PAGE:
Everything Old is New Again
By Mark Schumann, The Reel Dad ®
Every new movie owes something to the past. And the legacy of Hollywood shows up on today’s movie screens. This week, our film historian, Mark Schumann, takes a look at the films that Hitchcock inspire us to remember.
For anyone who hesitates to step into a shower after watching the classic movie Psycho, the new movie Hitchcock offers a delicious behind-the-scenes look at how cinema treasures are made. This delicious new film is one of many movies to spotlight what happens behind the screen.
Hollywood produced thousands of silent films in the early 20th century before technicians perfected the use of microphones and sound recordings. But the introduction of sound created turbulence for performers who looked good enough on screen to be silent film stars but had voices that were difficult to listen to, laden with heavy accents, or simply wrong for the physical presence the performer conveyed. Overnight, careers of silent stars ended, and new performers arrived, as the industry struggled to redefine itself in new terms. The wonderful musical Singin’ in the Rain, from 1952, returns us to this wild time in the movie business, in the late 1920s, when the microphone had just been invented. Gene Kelly, Donald O’Connor and Debbie Reynolds celebrate the joy of the movies in what many consider to be the best musical ever made by Hollywood.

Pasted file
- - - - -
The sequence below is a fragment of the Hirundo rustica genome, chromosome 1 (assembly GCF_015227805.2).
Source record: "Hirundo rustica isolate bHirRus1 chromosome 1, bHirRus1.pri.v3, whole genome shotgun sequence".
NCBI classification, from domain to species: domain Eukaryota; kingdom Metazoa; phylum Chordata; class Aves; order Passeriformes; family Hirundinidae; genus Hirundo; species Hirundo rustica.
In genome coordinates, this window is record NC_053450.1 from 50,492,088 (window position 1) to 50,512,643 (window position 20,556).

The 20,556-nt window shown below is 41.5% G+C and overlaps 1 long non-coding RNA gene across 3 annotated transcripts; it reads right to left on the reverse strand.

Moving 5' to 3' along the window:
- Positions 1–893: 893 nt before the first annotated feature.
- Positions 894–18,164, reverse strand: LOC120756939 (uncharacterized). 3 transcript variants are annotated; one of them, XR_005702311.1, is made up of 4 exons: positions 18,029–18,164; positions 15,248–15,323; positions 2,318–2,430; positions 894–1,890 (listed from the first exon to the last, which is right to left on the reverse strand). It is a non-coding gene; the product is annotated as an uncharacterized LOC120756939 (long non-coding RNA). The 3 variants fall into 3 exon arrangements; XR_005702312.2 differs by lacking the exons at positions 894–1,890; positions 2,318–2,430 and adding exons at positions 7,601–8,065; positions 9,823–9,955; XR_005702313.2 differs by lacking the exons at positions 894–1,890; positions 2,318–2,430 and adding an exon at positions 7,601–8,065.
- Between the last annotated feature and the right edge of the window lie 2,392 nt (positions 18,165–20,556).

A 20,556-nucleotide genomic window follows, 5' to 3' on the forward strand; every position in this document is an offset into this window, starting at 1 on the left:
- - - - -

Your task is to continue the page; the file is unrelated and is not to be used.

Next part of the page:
The pressures of making movies are at the heart of A Star Is Born from 1954. Starring Judy Garland, in one of the greatest musical performances ever recorded, this often-told story introduces us to a young actress and singer who becomes a bright new star at the same time her mentor and husband, played by James Mason, travels a tragic path of self-destruction. Moss Hart’s wise screenplay reveals what happens behind the scenes of a major movie studio as the executives try to keep their stars focused on the work. But when the egos get too big, and the behavior becomes too erratic, the magic of the cinema can get lost in a sea of personal disappointment. What makes the film so watchable today is the brilliance of Garland’s work. From her introduction of the classic The Man That Got Away to her heart-breaking rendition of Lose That Long Face she captivates our attention and excites our senses.
If egos grow in A Star Is Born they enter the stratosphere in Sunset Boulevard, the classic Billy Wilder tribute to the movie business from 1950. Every word of this classic film is worth quoting, each scene deserves discussion and all the performances ring true. Gloria Swanson, making her own screen comeback, haunts the screen as a former silent film star who dreams of returning to the movies. She enlists a struggling screenwriter, played by William Holden, to nurture her delusions as, supposedly, he writes her new film. And this lady will do anything to ensure she has her moment before the camera. The film is filled with enough collectible moments to fill a movie museum. And few sequences captivate as when the great lady returns to the Paramount lot to pursue the dream of a lifetime.
So, next time you see a new movie, think about all the celluloid from the past that inspires what’s on the screen today. You’ll enjoy today’s film even more.